…it’s not surprising that I’m more kindly disposed to ladyblogs than n+1’s Molly Fischer appears to be. I was 30 when Jezebel launched, and still eager for what blogs of any sort provided; Fischer, at 20, had gone through adolescence with public critique a click away. I’ve also contributed to two of the four sites Fischer critiques (Jezebel and the Hairpin), undoubtedly coloring my attitude toward them. I cannot pretend impartiality.
I admit to being both excited by and uneasy about the n+1 piece. The whole article is worth a read, but in a nutshell, she looks at the evolution of ladyblogs, sites that give traditional women’s topics signature treatment. (Seventeen assures you that masturbating is totally normal; Rookie tells you how to do it.) The bigger the sites get, the more they adhere to what Fischer frames as a particular form of triteness endemic to ladyblogs, in which Zooey Deschanel is shunned but eco-friendly cat bonnets are squeal-worthy. Drained of the gravitas of other alternative women’s media, like explicitly feminist spaces, the potential for ladyblogs to become a true alternative to women’s glossies becomes watered down; the tool for revolution is rendered in scratch ‘n’ sniff. “The Internet, it turned out, was a place to make people like you: the world’s biggest slumber party, and the best place to trade tokens of slumber party intimacy—makeup tips, girl crushes, endless inside jokes,” Fischer writes. “The notion that women might share some fundamental experience and interests, a notion on which women’s websites would seem to depend—’sisterhood,’ let’s call it—has curdled into BFF-ship.”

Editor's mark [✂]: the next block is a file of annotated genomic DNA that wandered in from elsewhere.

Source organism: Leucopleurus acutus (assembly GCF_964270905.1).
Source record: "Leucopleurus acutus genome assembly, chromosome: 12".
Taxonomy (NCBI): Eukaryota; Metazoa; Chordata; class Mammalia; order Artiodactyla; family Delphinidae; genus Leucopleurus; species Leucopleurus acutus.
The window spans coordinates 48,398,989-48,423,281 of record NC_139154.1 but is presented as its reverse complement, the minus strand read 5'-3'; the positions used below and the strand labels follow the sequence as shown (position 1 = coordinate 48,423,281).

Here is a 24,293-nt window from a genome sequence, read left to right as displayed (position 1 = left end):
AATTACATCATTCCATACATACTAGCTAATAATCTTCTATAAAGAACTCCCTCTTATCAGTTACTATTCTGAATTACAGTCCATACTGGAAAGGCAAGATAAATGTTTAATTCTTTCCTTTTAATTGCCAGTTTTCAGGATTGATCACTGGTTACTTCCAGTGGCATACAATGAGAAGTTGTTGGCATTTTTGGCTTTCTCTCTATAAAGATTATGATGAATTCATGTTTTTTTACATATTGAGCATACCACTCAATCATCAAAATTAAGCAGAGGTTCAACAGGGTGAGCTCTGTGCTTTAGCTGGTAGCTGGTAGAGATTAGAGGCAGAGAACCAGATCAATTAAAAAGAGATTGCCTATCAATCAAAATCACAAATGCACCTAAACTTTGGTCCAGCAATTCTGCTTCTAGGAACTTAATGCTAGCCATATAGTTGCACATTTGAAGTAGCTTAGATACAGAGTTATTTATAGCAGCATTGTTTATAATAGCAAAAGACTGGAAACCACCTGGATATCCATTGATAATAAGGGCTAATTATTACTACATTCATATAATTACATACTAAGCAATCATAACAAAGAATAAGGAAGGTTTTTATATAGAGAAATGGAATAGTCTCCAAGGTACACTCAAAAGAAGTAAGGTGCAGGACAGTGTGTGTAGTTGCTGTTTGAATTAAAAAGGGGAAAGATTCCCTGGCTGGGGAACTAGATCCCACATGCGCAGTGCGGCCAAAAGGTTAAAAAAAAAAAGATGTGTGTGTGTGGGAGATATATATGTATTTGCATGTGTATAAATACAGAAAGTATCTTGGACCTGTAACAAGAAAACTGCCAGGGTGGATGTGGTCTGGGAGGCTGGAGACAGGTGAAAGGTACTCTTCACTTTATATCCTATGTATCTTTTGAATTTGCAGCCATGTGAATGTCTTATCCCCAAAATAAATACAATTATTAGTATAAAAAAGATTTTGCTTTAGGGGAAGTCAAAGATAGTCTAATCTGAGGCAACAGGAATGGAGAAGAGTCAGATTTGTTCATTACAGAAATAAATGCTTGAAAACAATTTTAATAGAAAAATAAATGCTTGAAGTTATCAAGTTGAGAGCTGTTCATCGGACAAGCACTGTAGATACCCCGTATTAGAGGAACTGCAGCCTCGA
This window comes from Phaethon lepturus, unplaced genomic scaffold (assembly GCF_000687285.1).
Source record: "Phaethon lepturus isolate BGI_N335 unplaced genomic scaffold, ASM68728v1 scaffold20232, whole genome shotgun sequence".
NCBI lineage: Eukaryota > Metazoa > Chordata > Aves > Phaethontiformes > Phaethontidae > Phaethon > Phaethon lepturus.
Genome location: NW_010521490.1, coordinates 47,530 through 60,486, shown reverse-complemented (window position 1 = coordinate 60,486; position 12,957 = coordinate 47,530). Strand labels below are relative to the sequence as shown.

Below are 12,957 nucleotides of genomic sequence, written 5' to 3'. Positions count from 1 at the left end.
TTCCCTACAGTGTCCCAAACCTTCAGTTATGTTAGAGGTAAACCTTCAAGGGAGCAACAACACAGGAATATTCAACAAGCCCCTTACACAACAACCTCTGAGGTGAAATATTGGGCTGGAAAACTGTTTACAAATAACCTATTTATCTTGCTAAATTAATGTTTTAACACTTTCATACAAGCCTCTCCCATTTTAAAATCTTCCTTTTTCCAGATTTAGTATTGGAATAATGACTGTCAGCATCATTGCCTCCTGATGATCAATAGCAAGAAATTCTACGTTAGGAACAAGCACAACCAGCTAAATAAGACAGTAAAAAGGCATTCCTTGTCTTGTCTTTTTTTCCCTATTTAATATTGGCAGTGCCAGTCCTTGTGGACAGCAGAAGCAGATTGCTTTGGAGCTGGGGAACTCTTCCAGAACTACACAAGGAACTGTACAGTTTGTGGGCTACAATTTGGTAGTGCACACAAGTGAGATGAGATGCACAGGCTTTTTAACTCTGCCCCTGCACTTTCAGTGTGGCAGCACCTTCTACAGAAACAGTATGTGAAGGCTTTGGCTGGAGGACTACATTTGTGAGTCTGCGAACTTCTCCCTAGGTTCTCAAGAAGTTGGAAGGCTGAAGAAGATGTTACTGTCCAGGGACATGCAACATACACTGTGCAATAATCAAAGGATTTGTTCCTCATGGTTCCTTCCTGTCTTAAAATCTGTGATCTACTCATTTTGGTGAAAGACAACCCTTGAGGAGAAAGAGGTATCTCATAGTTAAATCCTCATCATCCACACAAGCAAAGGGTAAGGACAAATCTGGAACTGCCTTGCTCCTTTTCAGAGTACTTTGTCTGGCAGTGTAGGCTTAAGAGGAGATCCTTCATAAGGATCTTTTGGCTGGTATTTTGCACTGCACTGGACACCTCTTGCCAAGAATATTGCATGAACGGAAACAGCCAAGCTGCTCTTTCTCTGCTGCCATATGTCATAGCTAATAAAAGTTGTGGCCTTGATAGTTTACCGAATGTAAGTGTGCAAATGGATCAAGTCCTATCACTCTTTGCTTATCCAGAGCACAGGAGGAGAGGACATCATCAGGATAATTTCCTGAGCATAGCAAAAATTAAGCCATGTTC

What this argument overlooks is that a slumber party is sisterhood. Junior high slumber parties might have brought anything from makeovers to pained sobs over family dysfunction to raging tear-downs of pervy gym teachers. The adult slumber party touches on these, with our adult wisdom added to the mix. The voices of women online have brought me my birth control (“Ask Me About My Mirena!”), lessened my shame about my belly bulge, shined an uncomfortable light on the way social and personal notions of beauty can collide, and opened my mind to what I, as a biological woman, can learn about my own position in society from trans women. There’s fluff, of course (“Watch Kristen Bell Adorably Lose Her Shit Over a Sloth”), but just as silliness coexists alongside our more meaningful concerns, fluffy pieces can comfortably coexist alongside essays on healing from sexual assault. (In fact, for some of us, the fluff was a way to heal.)